Venezuela: Repsol, Eni Await Approval for Gas Extraction from Cardon IV


Italy’s ENI  and Spain’s Repsol are waiting for Venezuela to approve the extraction of gas from a field that has the biggest deposits found so far off the OPEC nation, sources close to the project told Reuters.

South America’s biggest oil exporter is focused on developing its fledgling natural gas industry to generate power and help address electricity shortages that triggered power rationing across the country last year.

Amid delays and setbacks to other offshore development plans, ENI and Repsol completed their exploratory phase at the Cardon 4 block last year with the certification of more than 15 trillion cubic feet (tcf).  The government says it has the ability to produce 2,500 million cubic feet per day, almost as much gas as the domestic market in Venezuela consumes.

“We’re still not at the infrastructure stage,” a source at one of the companies told Reuters.

“We have agreed the tariff and we are negotiating with (state oil company) PDVSA about what component of it will be in bolivars and how much will be in dollars while we wait for the declaration that the project is commercial.” Venezuela’s currency complexities — including strict exchange controls, restricted access to hard currency and a tiered rate for converting local bolivars — provide headaches for most foreign companies operating in the country. Once the government has declared the project commercial, the two companies will partner with PDVSA to exploit the block with investments estimated at more than $4.5 billion.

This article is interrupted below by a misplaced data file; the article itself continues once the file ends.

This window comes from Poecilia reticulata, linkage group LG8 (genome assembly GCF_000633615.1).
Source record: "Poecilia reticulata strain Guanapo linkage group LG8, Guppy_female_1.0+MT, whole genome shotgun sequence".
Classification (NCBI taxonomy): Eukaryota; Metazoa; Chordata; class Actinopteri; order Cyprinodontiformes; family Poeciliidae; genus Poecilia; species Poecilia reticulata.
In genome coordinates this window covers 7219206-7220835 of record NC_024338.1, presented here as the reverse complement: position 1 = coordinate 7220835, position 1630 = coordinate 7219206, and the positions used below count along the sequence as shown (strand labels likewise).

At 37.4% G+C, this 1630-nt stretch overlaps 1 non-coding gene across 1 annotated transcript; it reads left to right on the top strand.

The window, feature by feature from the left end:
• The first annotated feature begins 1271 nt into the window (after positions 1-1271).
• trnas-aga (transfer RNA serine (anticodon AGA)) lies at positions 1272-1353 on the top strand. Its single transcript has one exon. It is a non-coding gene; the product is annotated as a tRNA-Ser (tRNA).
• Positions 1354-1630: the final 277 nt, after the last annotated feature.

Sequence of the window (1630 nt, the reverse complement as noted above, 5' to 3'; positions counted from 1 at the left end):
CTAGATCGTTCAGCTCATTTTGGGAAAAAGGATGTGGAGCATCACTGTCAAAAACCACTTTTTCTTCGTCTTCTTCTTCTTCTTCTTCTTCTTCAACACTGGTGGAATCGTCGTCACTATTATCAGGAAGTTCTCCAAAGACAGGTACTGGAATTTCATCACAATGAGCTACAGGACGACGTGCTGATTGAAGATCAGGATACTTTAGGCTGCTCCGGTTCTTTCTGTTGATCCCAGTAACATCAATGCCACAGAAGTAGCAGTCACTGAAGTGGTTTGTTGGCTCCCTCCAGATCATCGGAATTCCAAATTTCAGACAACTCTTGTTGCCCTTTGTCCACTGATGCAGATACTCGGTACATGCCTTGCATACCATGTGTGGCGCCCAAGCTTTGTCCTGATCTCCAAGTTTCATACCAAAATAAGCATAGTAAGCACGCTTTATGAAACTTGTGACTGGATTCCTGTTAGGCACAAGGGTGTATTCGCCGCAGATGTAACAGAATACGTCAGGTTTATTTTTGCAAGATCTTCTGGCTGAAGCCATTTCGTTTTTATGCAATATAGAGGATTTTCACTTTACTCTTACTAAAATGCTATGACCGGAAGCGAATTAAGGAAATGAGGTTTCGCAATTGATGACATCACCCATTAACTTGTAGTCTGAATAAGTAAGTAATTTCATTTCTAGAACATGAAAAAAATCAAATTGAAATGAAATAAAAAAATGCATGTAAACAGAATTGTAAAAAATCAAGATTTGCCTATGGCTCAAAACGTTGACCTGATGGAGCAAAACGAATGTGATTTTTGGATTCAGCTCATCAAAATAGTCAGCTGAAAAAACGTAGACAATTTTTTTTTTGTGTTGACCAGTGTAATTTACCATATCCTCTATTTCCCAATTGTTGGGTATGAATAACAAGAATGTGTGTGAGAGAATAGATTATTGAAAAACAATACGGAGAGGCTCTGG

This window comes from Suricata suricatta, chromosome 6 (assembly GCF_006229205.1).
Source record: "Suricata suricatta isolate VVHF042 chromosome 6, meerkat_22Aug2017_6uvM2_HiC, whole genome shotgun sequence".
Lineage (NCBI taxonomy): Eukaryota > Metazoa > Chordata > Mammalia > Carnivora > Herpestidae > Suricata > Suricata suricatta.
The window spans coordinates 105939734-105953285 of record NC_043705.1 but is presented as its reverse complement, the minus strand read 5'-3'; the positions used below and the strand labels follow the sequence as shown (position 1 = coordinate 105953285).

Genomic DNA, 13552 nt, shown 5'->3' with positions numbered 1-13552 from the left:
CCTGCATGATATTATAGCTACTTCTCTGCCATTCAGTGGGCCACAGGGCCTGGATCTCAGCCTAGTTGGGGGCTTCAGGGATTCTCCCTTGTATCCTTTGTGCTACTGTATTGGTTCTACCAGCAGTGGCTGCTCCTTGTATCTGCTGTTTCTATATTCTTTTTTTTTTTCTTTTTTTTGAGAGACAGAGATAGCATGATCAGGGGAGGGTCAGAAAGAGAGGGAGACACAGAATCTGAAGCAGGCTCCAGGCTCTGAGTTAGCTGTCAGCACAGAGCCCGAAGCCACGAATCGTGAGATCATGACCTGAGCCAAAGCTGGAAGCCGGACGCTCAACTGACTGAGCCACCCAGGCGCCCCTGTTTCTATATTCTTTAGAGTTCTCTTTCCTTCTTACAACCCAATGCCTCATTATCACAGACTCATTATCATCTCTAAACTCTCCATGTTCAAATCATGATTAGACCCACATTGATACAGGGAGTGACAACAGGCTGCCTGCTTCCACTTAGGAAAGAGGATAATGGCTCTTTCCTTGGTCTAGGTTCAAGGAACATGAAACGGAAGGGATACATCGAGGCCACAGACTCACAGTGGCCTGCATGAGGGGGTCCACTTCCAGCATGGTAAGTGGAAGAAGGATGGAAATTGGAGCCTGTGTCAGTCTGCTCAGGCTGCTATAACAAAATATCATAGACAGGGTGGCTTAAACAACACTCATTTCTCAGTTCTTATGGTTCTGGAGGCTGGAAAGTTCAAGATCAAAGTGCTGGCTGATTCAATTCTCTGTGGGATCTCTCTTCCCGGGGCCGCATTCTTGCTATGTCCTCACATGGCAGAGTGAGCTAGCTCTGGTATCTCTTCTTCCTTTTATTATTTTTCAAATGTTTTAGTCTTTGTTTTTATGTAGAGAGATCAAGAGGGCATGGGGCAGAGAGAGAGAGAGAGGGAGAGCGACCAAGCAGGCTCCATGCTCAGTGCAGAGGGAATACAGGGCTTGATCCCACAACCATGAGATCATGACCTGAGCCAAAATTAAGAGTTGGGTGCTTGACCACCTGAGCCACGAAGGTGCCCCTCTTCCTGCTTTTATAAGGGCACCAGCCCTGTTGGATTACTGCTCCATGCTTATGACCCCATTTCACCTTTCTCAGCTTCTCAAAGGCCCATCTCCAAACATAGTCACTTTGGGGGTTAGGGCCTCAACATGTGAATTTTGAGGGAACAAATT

Another source close to the talks said the tariff was higher than $3 per million British Thermic Units, which is close to the international price. The project’s profitability will depend on how much is paid in local  currency. “We are happy with the tariff,” said the first source. “Now we are just missing the agreement on how it will be paid.” The source added foreign companies operating in Venezuela were wary after a senior  PDVSA official said last week that the government was freezing its liquefied natural gas projects because the gas was needed domestically, and low prices did not support the cost involved.

Cardon 4 includes the promising Perla field, which would be the first offshore area to be exploited in Venezuela. Early production from the project is estimated to be 80 million cubic feet per day and to begin in  October 2012.

The country sits on some of the world’s largest gas reserves, which the government says amount to more than 195 tcf. But it has yet to begin producing any commercial gas and instead imports supplies from  Colombia.

By Marianna Parraga (Reuters)

Original Article

Posted on October 5, 2011, in AMERICAS, Colombia, South America, Venezuela and tagged , , , , , , , , , , , , , , . Bookmark the permalink. 1 Comment.

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